In its broadest legal assault on Enron to date, Justice Department prosecutors are expected to file criminal charges against as many as 11 former Enron employees today in federal court in Houston, sources close to the case say.
The charges are expected to fall into two categories: against former executives from Enron’s Broadband unit, two of whom have already been indicted; and a superseding indictment against former Enron chief financial officer Andrew Fastow, who was accused last fall of enriching himself at the expense of Enron and its shareholders.
Among the eight new names likely to be included in today’s charges: Ken Rice, former head of Enron Broadband; Ben Glisan, Enron’s former treasurer; and Lea Fastow, wife of Andrew Fastow. Calls to attorneys representing each of the two men were not returned Wednesday, and a Fastow spokesman declined to comment.
The new charges would represent an evolution in the Enron Task Force’s investigation of financial fraud at the company that once proclaimed itself the seventh largest in the USA.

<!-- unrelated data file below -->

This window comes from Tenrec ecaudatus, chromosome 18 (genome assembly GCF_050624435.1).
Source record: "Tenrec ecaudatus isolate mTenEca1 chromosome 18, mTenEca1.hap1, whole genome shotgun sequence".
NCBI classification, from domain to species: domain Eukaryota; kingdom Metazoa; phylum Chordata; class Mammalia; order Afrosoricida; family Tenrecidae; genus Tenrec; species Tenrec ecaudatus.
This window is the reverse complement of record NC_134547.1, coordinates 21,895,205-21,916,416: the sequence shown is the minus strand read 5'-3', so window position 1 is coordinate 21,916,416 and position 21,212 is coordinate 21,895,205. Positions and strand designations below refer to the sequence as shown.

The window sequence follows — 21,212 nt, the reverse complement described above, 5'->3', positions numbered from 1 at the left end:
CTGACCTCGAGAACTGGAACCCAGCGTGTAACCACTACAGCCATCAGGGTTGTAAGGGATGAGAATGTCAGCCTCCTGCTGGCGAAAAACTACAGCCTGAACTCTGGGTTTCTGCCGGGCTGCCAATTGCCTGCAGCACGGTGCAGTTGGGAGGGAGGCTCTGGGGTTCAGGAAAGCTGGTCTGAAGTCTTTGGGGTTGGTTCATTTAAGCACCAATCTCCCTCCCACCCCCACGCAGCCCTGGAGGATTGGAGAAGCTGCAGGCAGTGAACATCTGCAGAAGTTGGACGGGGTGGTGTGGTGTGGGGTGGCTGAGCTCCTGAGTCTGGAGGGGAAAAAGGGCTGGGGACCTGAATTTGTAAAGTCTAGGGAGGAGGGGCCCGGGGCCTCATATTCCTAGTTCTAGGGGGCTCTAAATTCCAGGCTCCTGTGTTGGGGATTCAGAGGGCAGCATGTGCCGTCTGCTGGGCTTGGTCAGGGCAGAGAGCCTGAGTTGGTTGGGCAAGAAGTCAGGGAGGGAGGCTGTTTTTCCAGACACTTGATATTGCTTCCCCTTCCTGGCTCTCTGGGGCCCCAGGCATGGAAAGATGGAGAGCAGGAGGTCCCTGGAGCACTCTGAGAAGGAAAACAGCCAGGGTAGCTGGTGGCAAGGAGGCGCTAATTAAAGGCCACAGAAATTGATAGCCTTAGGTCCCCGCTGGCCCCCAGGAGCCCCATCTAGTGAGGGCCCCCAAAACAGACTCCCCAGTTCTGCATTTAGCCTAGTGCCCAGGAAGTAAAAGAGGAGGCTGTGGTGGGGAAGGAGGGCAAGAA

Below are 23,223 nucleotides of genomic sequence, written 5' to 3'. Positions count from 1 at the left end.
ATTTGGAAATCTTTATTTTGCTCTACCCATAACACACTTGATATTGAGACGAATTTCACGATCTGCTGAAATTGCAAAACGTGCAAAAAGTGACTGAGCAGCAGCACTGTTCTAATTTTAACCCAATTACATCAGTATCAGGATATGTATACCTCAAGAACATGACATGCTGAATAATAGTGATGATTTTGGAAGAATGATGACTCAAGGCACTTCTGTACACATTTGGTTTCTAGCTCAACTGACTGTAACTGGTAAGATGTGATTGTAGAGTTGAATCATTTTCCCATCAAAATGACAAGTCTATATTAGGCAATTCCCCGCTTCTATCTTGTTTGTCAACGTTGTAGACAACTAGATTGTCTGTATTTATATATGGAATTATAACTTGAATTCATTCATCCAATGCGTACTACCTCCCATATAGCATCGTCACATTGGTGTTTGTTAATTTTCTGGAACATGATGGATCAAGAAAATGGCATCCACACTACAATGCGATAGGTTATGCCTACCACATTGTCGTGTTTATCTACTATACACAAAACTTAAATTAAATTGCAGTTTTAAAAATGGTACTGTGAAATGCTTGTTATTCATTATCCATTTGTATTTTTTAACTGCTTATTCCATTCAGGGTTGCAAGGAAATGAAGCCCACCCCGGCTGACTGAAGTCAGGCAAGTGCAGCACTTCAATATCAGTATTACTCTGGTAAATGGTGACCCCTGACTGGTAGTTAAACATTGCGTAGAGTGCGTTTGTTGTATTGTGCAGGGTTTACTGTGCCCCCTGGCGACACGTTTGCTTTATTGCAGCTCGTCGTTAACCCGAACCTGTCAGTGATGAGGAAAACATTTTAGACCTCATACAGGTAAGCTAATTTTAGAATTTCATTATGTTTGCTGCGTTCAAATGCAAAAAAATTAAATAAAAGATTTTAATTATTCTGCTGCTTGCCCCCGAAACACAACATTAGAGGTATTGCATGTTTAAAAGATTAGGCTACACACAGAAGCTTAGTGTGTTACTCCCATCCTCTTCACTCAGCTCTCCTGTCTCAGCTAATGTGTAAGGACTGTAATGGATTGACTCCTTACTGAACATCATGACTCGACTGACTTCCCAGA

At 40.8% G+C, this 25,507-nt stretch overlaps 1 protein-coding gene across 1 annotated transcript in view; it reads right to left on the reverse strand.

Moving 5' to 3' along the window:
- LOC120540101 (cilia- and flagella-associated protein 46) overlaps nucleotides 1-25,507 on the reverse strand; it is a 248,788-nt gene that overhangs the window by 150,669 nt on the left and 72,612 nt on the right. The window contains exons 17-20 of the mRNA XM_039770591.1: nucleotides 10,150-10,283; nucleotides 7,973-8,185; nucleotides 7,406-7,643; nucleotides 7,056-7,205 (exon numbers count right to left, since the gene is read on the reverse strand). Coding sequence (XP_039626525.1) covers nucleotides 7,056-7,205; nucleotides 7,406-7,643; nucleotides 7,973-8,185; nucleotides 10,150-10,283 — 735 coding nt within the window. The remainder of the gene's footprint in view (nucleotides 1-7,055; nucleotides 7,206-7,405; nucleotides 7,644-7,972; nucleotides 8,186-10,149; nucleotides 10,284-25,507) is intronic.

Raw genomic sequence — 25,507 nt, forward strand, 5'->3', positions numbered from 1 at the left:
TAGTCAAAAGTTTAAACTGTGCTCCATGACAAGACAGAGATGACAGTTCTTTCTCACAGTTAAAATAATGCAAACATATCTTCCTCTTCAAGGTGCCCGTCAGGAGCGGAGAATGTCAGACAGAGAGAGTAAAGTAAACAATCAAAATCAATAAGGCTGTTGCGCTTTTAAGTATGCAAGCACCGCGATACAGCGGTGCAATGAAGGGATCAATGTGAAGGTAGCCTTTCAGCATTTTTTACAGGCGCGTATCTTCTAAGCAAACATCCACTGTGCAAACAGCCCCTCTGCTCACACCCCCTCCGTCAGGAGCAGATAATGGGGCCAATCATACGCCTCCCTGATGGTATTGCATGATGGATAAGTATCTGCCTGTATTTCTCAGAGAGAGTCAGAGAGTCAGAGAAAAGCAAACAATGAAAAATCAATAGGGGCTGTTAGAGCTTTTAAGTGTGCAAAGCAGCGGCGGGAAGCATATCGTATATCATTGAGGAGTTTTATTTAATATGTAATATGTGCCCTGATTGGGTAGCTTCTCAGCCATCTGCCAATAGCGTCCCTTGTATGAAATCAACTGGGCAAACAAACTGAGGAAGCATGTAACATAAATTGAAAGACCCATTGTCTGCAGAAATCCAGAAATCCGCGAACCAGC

Up until now, prosecutors have zeroed in on specific incidents of alleged misconduct. With Enron Broadband, the Justice Department would, for the first time, claim the existence of a conspiracy on the part of Enron’s management to deceive the investing public.
According to papers filed in a March indictment, Enron Broadband managers touted the division’s earnings potential in 2000 by making ”false” claims.
Enron entered into a joint venture with Blockbuster that year that promised to supply movies to consumers through Enron’s broadband network. Even though the venture generated almost no money and Blockbuster pulled out in March 2001, Enron claimed that the deal generated $111 million in revenue over a six-month period.
”Broadband seems to be the low-hanging fruit,” says Houston attorney Thomas Ajamie, who has been following the case. ”To report such a large amount of revenue from an operation that never got going seems to be an abuse of the accounting process.”
By adding new charges against Fastow’s wife and Glisan, prosecutors are also continuing to investigate the network of Fastow-controlled special purpose entities through which the Fastow family and others made millions of dollars.
”It’s akin to a military operation,” says Houston attorney Philip Hilder of the Justice Department’s approach. ”The overall objective is to prosecute wrongdoing, but there are many trails to get there.”